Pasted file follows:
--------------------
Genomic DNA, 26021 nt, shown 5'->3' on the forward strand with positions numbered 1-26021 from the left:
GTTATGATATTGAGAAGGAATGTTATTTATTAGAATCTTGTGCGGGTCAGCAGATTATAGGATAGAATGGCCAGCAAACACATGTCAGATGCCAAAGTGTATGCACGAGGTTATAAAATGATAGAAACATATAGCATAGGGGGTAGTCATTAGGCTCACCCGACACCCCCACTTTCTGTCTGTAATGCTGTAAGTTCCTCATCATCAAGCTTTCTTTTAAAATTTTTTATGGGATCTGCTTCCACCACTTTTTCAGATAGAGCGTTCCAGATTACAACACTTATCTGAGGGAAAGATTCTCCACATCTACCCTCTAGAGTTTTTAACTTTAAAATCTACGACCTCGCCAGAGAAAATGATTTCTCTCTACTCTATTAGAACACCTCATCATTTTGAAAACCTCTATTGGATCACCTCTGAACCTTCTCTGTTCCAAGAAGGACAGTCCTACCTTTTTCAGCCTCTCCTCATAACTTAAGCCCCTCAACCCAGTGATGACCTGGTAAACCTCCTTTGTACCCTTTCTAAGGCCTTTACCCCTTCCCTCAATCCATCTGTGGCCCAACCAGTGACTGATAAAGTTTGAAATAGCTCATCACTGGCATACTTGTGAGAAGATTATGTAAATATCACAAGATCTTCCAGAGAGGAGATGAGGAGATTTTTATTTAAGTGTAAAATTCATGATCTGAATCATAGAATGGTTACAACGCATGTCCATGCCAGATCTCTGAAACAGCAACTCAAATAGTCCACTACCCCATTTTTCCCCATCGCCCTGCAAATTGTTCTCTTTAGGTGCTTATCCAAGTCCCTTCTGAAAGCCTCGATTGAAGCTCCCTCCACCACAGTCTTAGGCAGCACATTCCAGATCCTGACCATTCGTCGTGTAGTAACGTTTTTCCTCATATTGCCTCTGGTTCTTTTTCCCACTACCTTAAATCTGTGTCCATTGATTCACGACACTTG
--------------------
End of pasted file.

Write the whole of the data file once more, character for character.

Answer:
Genomic DNA, 26021 nt, shown 5'->3' on the forward strand with positions numbered 1-26021 from the left:
GTTATGATATTGAGAAGGAATGTTATTTATTAGAATCTTGTGCGGGTCAGCAGATTATAGGATAGAATGGCCAGCAAACACATGTCAGATGCCAAAGTGTATGCACGAGGTTATAAAATGATAGAAACATATAGCATAGGGGGTAGTCATTAGGCTCACCCGACACCCCCACTTTCTGTCTGTAATGCTGTAAGTTCCTCATCATCAAGCTTTCTTTTAAAATTTTTTATGGGATCTGCTTCCACCACTTTTTCAGATAGAGCGTTCCAGATTACAACACTTATCTGAGGGAAAGATTCTCCACATCTACCCTCTAGAGTTTTTAACTTTAAAATCTACGACCTCGCCAGAGAAAATGATTTCTCTCTACTCTATTAGAACACCTCATCATTTTGAAAACCTCTATTGGATCACCTCTGAACCTTCTCTGTTCCAAGAAGGACAGTCCTACCTTTTTCAGCCTCTCCTCATAACTTAAGCCCCTCAACCCAGTGATGACCTGGTAAACCTCCTTTGTACCCTTTCTAAGGCCTTTACCCCTTCCCTCAATCCATCTGTGGCCCAACCAGTGACTGATAAAGTTTGAAATAGCTCATCACTGGCATACTTGTGAGAAGATTATGTAAATATCACAAGATCTTCCAGAGAGGAGATGAGGAGATTTTTATTTAAGTGTAAAATTCATGATCTGAATCATAGAATGGTTACAACGCATGTCCATGCCAGATCTCTGAAACAGCAACTCAAATAGTCCACTACCCCATTTTTCCCCATCGCCCTGCAAATTGTTCTCTTTAGGTGCTTATCCAAGTCCCTTCTGAAAGCCTCGATTGAAGCTCCCTCCACCACAGTCTTAGGCAGCACATTCCAGATCCTGACCATTCGTCGTGTAGTAACGTTTTTCCTCATATTGCCTCTGGTTCTTTTTCCCACTACCTTAAATCTGTGTCCATTGATTCACGACACTTG